Tag Archives: Converge

A Brief History of Mathcore In Ten Albums


Rolo Tomassi

If post-hardcore’s experimentation was an artistic rebellion to its predecessor’s rigidness and ultraviolence, then mathcore was the same mutiny taken one step further. Bands pushed the limits of both heaviness and virtuosity, injecting stronger influences from metal, fusion jazz, and—obviously—math rock. Crowds also brought back the chaotic violence, with swirling mosh pits and daredevil stage dives, mirroring the music’s intensity.

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The Best Metal on Bandcamp: November 2017

best metal

Metal doesn’t kill its idols when they start to show their age—at least, not in the way other ostensibly youth-driven genres do. For anecdotal proof, ask any metalhead if they make a habit of hearing new albums by Judas Priest, Iron Maiden, and Slayer. Most of us do! Sometimes that means giving the benefit of the doubt to middling work, but more often, it means we have the privilege of listening to bands who have dedicated decades of their lives to honing their craft. Cannibal Corpse and Converge are on this month’s list of the best metal albums on Bandcamp. Both came up in the intense creative crucibles of their respective scenes—Florida death metal and Boston hardcore, respectively—in the early ’90s. Both also sound just as vital, if older and wiser, today. Here’s to middle age.  Continue reading

The Best Metal on Bandcamp: August 2017

Best Metal

This month’s best metal includes music by bands both staunchly orthodox and so experimental they render genre irrelevant. The groups that fall into the latter category are tasked with finding new ways to corrupt a genre that’s been around for decades, while the groups in the former have to stand out in a sea of bands who have heard all the same records that they have. When something great floats to the surface, it feels like a minor miracle. As ever, there’s a whole lot of metal coming out in any given month, but if you take the time to pick through it, there’s plenty of brilliance to be discovered. (A note for those paying close attention: Yes, a few of these albums actually came out in July, but they dropped after the July 2017 edition of the column.)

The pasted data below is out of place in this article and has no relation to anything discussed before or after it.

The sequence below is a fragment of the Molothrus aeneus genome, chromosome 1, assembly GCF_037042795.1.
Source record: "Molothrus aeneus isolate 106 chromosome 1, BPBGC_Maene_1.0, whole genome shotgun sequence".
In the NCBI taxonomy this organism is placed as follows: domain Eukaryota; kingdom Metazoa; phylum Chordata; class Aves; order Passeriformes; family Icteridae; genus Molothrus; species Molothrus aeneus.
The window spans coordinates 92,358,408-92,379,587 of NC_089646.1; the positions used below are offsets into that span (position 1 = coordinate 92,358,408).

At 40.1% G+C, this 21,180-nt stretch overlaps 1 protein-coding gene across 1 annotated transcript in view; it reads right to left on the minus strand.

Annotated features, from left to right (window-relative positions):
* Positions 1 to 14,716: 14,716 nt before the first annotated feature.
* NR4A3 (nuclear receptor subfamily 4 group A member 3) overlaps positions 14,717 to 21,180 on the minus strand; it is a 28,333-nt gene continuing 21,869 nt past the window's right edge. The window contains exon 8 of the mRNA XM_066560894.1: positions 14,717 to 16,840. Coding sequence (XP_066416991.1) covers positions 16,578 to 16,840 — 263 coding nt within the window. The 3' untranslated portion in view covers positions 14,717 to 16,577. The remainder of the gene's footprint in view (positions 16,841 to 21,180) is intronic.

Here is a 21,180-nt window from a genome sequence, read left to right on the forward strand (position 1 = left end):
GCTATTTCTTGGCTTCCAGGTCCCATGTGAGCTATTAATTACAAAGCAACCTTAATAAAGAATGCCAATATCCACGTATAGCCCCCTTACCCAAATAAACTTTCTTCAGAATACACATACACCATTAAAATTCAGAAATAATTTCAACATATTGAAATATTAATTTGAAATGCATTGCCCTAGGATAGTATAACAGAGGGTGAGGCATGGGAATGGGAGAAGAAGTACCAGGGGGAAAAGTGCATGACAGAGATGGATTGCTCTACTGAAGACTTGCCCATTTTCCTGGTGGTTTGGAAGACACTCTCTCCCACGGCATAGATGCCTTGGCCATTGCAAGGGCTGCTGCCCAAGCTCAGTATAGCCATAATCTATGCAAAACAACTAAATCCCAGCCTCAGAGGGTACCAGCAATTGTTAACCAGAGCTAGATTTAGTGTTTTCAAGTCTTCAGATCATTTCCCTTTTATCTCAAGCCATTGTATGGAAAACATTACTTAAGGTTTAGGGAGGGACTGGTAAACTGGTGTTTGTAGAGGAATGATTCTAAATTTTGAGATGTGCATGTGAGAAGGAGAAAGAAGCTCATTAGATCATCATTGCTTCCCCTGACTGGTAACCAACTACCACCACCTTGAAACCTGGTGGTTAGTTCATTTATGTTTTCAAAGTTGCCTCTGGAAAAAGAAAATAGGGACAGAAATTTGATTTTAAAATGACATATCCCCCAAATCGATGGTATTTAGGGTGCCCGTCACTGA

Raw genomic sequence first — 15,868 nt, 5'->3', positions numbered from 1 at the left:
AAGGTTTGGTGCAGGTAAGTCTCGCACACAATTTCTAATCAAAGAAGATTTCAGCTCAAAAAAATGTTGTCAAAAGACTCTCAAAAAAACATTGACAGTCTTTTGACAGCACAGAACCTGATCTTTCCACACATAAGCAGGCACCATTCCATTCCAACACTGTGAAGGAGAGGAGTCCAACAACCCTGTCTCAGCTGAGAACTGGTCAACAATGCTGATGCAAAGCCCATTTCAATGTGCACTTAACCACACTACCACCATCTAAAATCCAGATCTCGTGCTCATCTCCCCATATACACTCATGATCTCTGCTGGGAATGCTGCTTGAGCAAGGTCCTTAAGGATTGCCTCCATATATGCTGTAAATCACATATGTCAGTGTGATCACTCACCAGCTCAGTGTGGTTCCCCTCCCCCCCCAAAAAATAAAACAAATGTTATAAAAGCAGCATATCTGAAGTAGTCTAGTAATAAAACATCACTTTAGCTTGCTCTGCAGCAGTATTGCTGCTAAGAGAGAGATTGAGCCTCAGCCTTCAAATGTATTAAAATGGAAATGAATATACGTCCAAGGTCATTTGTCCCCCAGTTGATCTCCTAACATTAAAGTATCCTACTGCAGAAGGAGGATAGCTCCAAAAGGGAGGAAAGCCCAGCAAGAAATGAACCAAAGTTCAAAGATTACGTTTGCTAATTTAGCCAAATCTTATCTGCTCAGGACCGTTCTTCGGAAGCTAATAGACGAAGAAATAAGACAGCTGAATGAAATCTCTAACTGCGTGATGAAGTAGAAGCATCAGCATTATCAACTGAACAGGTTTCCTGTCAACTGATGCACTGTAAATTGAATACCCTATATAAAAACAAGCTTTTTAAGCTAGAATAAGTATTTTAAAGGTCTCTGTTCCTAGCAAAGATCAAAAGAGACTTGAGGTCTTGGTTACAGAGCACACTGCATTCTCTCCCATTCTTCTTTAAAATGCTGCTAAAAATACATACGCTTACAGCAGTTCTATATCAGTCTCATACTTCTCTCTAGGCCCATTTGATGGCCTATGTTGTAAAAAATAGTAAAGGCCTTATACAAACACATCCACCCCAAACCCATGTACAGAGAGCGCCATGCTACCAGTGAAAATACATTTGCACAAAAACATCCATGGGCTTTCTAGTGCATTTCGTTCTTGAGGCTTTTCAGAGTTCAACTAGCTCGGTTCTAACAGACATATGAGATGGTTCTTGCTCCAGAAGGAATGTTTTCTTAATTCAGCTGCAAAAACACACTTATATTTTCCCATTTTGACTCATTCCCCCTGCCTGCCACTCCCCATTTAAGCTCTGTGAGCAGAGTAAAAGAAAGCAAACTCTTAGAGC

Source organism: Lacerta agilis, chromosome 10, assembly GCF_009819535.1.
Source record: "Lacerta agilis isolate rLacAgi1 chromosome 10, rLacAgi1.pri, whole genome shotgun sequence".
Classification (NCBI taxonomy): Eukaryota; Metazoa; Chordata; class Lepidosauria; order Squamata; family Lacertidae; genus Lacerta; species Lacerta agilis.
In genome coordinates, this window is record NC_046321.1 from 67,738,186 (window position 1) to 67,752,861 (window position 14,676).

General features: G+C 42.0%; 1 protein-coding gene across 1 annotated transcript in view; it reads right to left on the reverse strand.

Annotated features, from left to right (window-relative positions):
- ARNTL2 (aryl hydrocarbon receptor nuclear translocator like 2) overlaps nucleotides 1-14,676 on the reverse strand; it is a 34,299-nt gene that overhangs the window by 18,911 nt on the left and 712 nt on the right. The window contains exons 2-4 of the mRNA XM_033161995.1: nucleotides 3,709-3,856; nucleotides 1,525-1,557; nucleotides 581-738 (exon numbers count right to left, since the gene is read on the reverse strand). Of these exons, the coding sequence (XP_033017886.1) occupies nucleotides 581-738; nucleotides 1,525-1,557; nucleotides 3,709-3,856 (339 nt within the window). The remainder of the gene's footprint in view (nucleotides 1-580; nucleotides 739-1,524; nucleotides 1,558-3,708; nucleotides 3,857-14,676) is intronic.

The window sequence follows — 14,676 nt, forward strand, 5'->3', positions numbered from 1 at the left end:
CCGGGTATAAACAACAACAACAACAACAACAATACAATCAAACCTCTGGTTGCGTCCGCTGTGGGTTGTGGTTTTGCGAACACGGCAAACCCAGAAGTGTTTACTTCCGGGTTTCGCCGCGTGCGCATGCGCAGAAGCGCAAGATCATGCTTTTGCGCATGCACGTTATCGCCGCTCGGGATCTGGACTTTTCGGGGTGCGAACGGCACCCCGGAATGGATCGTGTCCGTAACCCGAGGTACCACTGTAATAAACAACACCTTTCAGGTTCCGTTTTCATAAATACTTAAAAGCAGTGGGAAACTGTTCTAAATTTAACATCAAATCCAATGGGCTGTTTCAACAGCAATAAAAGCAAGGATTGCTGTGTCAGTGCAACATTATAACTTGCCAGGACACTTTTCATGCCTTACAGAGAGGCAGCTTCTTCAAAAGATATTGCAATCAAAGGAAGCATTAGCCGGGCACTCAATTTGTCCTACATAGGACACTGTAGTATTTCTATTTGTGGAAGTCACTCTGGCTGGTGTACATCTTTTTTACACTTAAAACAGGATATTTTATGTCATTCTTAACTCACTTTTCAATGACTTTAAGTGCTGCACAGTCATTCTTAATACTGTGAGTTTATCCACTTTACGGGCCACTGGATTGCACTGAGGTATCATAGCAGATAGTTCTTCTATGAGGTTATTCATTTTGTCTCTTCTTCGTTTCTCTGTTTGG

View the Best Metal on Bandcamp Archives

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Mutoid Man on Their “Most Perverted” Record to Date

Mutoid Man

Since their somewhat casual inception in 2012, Mutoid Man has transformed from an outlet for Stephen Brodsky (Cave In) and Ben Koller (Converge, All Pigs Must Die) to explore the lighter side of metal to a deadly serious supergroup. Their 2015 release, Bleeder, netted endless praise, inspiring the band to push themselves even further on their next release. Accordingly, War Moans, leaps forward musically and lyrically, challenging the conventions of metal, culture, sexuality, and politics. We spoke with Brodsky and bassist Nicholas Cageao about perversion, relationships, and war.

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Album of the Day: Wear Your Wounds, “WYW”

If your only exposure to Converge has been gnarly teeth-gnashers like “Concubine”, “No Heroes”, and “Eagles Become Vultures”—three of the hardcore band’s ‘hits’—Jacob Bannon’s Wear Your Wounds project is gonna sound like it came way out of left field. It shouldn’t, though; the singer’s been hinting at a solo record as lush and layered as WYW for some time. The clearest through-line to the long-awaited LP would have to be Rust, a 2009 compilation that paired lots of four-track fiddling with the Supermachiner recordings Bannon cut alongside bassist Ryan Parker and Converge bandmate Kurt Ballou a decade earlier.

Wear Your Wounds embraces Bannon’s epic inclinations wholesale, as well as such admitted influences as Swans, Sparklehorse, and—no, really—Pink Floyd. As suggested by its moonlit album art, this is a record that reaches for the stars rather than the pavement, often pushing its post-metal experiments well past the six-minute mark. Bannon also knows when to let other musicians shine, as evidenced by a solid backing band that includes Ballou and heavy hitters who have logged hours with The Red Chord (guitarist Mike McKenzie), Coliseum (drummer Chris Maggio), and Hatebreed (guitarist Sean Martin).

It’s not going to convert any Converge hardliners who still listen to Petitioning the Empty Sky religiously, but that’s okay; Bannon transcended the scope of those scorchers years ago, and is showing no signs of slowing his creative growth anytime soon.

Andrew Parks